The Government recently introduced a Bill which has significant GST implications for non-Australian businesses interacting with the Australian economy. The changes are grouped in two categories.
First, the GST tax base will be broadened so that remotely delivered digital supplies (‘inbound intangible consumer supplies’) will become subject to Australian GST from 1 July 2017.
Second, several changes are proposed to overcome some GST ‘black hole’ situations and to minimise GST compliance costs for non-residents.
This Tax Insight addresses the first issue; the second group of changes will be summarised in a subsequent note.
Inbound intangible consumer supplies (IICS)
The GST base will be expanded so that digital supplies, delivered to ‘Australian consumers’ from locations outside Australia (i.e. B2C supplies), will be subject to Australian GST. This measure has been forthcoming for some time, and has been colloquially referred to as ‘the Netflix tax’.
This amendment is characterised as an integrity measure; i.e. it aims to support the integrity of the GST system and to stop erosion of the GST tax base. This is happening as more supplies are delivered from outside Australia, without attracting a GST liability.
As an ‘integrity measure’ it seems this change does not require the agreement of all Australian Governments. (Of course, that agreement has probably been given in substance, as no Government is arguing against the extension of the GST tax base.)
Once implemented, the Australian GST system will be consistent with the OECD’s International VAT/GST guidelines, and will reflect the ‘destination principle’, i.e. taxation in the jurisdiction where consumption occurs. Australia is following Europe, Norway, Japan, amongst others, in taxing remotely delivered digital supplies.
What will be taxed?
The amendments will bring the following types of supplies within the Australian GST net: foreign delivered movie streaming or downloading services; music; apps; games; e-books; and other digital products; as well as other services such as consultancy and professional services.
Extended nexus – Australian consumer
Digital supplies will only be subject to Australian GST where the supply is made to an ‘Australian consumer’. This is someone (individual or an entity) who is not registered for GST in Australia, or if GST-registered, the supply is of a personal nature and is not connected with the GST – registered enterprise.
The Australian nexus been extended - a supply made from outside Australia to an ‘Australian consumer’ will constitute a new taxable ‘connection with Australia’.
Remote digital supplies made to Australian GST-registered persons will not be caught by these new rules. The existing reverse charge rules will continue to apply, with the GST-registered Australian recipient responsible for any potential Australian GST liability.
Who is liable to account for the GST?
Where the digital supplies are made through an electronic distribution platform (EDP), then the operator of the EDP will be deemed the supplier, and will have to attend to the Australian GST obligations, specifically paying the GST to the ATO and collecting the same amount from the Australian consumer.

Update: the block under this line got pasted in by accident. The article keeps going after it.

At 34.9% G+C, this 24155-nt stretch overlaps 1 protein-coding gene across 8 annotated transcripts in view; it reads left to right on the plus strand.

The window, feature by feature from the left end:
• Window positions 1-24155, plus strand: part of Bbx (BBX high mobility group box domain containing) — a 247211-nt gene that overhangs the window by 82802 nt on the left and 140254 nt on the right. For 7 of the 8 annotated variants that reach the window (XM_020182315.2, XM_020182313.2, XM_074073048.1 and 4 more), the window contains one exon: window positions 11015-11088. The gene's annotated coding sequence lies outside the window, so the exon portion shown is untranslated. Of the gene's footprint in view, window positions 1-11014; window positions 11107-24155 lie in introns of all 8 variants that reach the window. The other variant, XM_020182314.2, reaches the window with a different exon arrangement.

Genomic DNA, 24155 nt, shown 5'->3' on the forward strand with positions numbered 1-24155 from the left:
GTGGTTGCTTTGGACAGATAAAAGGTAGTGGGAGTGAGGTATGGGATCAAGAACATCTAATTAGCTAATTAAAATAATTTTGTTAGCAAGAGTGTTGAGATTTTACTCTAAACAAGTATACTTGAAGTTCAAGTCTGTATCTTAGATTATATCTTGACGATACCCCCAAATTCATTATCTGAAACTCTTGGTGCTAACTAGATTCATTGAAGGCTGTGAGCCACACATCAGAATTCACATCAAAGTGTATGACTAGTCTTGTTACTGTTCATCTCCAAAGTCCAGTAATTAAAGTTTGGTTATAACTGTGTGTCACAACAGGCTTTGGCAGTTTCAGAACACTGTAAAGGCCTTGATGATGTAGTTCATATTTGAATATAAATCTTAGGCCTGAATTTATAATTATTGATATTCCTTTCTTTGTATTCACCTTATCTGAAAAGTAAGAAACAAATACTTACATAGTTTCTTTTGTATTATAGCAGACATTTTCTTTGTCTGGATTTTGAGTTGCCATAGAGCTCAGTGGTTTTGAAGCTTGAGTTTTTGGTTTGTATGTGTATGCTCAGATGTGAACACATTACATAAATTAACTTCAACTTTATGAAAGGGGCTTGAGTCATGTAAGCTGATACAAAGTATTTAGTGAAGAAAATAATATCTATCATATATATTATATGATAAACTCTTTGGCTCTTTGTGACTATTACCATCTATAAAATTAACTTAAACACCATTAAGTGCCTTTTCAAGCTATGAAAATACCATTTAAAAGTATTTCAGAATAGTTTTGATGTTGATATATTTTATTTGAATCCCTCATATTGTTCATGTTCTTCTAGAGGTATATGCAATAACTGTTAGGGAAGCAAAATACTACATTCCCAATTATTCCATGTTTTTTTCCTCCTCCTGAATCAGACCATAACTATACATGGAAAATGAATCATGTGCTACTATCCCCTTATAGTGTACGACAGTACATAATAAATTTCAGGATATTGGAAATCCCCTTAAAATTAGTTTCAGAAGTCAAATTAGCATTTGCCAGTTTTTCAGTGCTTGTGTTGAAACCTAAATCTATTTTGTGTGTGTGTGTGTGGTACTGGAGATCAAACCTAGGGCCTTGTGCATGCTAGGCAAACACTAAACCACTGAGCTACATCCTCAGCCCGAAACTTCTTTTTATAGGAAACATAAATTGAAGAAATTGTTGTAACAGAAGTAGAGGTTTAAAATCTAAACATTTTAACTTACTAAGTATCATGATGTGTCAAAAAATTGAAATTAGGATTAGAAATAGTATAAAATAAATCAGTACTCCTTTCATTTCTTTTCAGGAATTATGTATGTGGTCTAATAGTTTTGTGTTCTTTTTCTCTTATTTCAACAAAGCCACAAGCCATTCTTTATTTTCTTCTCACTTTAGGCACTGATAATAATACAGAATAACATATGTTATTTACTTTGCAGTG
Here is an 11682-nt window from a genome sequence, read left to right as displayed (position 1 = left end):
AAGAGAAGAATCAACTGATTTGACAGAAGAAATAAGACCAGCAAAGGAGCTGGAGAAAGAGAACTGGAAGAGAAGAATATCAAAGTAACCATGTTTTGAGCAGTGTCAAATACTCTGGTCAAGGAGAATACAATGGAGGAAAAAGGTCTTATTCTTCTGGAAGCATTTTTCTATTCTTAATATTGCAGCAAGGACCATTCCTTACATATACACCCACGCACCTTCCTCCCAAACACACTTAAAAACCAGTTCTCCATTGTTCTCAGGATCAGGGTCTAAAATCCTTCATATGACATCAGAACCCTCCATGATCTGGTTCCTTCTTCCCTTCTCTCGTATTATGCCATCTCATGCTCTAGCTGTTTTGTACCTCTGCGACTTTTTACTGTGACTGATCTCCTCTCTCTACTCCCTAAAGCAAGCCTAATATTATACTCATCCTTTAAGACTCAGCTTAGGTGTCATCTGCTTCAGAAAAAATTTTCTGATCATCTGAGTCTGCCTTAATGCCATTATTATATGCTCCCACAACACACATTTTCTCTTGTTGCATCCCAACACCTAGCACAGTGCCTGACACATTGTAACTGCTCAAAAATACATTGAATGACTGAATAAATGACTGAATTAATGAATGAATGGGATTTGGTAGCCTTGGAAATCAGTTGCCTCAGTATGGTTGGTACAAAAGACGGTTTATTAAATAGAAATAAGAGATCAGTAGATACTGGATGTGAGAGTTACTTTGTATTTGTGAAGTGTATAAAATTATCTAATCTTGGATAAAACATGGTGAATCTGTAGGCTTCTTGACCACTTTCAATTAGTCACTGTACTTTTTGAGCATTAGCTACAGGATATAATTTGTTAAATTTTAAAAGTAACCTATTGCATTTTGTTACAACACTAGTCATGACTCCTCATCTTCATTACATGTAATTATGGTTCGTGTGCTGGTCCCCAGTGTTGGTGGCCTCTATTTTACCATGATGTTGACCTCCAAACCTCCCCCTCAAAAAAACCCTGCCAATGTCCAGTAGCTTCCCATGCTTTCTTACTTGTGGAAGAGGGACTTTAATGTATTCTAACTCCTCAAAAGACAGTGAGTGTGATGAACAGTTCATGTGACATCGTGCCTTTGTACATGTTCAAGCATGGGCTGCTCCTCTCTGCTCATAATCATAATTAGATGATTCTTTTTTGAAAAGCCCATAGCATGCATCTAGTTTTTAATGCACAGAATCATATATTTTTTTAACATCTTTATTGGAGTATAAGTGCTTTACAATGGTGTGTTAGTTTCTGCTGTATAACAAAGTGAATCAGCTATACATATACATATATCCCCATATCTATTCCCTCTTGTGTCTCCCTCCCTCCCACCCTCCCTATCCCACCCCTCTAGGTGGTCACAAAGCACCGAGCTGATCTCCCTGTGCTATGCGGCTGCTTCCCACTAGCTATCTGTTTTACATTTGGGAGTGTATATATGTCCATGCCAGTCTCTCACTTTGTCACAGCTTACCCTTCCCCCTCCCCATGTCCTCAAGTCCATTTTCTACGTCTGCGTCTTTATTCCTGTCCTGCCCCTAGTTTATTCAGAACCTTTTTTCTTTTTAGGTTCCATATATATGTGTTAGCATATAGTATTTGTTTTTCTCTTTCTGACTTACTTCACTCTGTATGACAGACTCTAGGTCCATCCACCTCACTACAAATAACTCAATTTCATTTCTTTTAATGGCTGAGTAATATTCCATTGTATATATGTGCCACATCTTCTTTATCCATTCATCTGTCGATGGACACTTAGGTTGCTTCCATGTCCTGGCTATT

An EDP operator will always be the deemed supplier if the operator does any of the following:
- Authorises the charge to the customer;
- Authorises the delivery to the customer; or
- Sets the terms and conditions under which the supply is made.
The operator would generally be an Australian business, GST registered, and capable of accounting for the GST. But the operator could be a non-Australian entity.
Where the EDP operator does not do any of the three matters above, it is possible to agree with the foreign supplier (actual supplier) that the actual supplier will be responsible for discharging the Australian GST obligations.
Where a non-Australian supplier is responsible for the Australian GST obligations in making IICS to Australian consumers, there will be a new limited registration regime introduced. It will be easier for the non-resident (a Limited Registration Entity – LRE) to register in Australia for GST purposes.
Under the LRE regime - Business Activity Statements can only be lodged on a quarterly basis; no input tax credits are permitted; no ABN will be issued; and tax invoices are not required.
The limited registration regime is elective; if the non-resident wants to claim input tax credits, or to obtain an ABN, it can stay with the standard registration process.
The new rules will apply for supplies made on and after 1 July 2017.
Where there has been a supply of a prepaid service which spans the 1 July 2017 start date, the value which relates to the post 1 July 2017 period will be subject to GST.
Non-resident suppliers of digital services have over a year before the new rules come into effect. In that time they should:
- Identify affected digital supplies;
- Determine whether they or an EDP operator will be the supplier;
- Register for Australian GST purposes if necessary;
- Take ‘reasonable steps’ to determine whether Australian recipients are ‘Australian consumers’ as defined, or not;
- Review and update all commercial, contractual and advertising material to reflect the forthcoming changes.
For further information, please contact your regular RSM tax adviser.